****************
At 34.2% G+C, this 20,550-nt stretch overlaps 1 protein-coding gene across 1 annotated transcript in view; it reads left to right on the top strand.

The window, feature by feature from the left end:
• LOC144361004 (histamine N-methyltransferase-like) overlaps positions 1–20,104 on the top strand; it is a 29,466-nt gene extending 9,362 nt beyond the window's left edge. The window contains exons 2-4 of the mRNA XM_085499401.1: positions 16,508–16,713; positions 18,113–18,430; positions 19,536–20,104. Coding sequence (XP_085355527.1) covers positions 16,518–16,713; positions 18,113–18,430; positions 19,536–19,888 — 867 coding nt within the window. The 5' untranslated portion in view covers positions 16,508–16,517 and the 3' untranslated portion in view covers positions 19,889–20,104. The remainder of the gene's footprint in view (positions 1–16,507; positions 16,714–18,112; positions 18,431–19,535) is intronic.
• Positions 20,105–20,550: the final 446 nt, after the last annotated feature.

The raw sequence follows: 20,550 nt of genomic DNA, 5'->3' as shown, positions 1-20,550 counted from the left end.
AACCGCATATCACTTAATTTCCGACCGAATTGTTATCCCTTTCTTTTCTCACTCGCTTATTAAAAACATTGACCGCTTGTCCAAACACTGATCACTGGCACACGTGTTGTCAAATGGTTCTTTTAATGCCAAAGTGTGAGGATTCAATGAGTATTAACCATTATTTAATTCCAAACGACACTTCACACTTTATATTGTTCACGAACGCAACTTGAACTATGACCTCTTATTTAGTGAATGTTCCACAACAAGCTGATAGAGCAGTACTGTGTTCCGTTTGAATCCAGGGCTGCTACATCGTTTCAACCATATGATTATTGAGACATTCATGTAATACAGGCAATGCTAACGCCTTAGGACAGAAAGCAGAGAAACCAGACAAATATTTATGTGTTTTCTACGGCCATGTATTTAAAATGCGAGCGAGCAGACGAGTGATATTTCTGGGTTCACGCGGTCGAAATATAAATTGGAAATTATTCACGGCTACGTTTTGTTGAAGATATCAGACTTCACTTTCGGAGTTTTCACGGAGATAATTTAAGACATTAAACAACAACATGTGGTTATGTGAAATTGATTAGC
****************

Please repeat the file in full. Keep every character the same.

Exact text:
At 34.2% G+C, this 20,550-nt stretch overlaps 1 protein-coding gene across 1 annotated transcript in view; it reads left to right on the top strand.

The window, feature by feature from the left end:
• LOC144361004 (histamine N-methyltransferase-like) overlaps positions 1–20,104 on the top strand; it is a 29,466-nt gene extending 9,362 nt beyond the window's left edge. The window contains exons 2-4 of the mRNA XM_085499401.1: positions 16,508–16,713; positions 18,113–18,430; positions 19,536–20,104. Coding sequence (XP_085355527.1) covers positions 16,518–16,713; positions 18,113–18,430; positions 19,536–19,888 — 867 coding nt within the window. The 5' untranslated portion in view covers positions 16,508–16,517 and the 3' untranslated portion in view covers positions 19,889–20,104. The remainder of the gene's footprint in view (positions 1–16,507; positions 16,714–18,112; positions 18,431–19,535) is intronic.
• Positions 20,105–20,550: the final 446 nt, after the last annotated feature.

The raw sequence follows: 20,550 nt of genomic DNA, 5'->3' as shown, positions 1-20,550 counted from the left end.
AACCGCATATCACTTAATTTCCGACCGAATTGTTATCCCTTTCTTTTCTCACTCGCTTATTAAAAACATTGACCGCTTGTCCAAACACTGATCACTGGCACACGTGTTGTCAAATGGTTCTTTTAATGCCAAAGTGTGAGGATTCAATGAGTATTAACCATTATTTAATTCCAAACGACACTTCACACTTTATATTGTTCACGAACGCAACTTGAACTATGACCTCTTATTTAGTGAATGTTCCACAACAAGCTGATAGAGCAGTACTGTGTTCCGTTTGAATCCAGGGCTGCTACATCGTTTCAACCATATGATTATTGAGACATTCATGTAATACAGGCAATGCTAACGCCTTAGGACAGAAAGCAGAGAAACCAGACAAATATTTATGTGTTTTCTACGGCCATGTATTTAAAATGCGAGCGAGCAGACGAGTGATATTTCTGGGTTCACGCGGTCGAAATATAAATTGGAAATTATTCACGGCTACGTTTTGTTGAAGATATCAGACTTCACTTTCGGAGTTTTCACGGAGATAATTTAAGACATTAAACAACAACATGTGGTTATGTGAAATTGATTAGC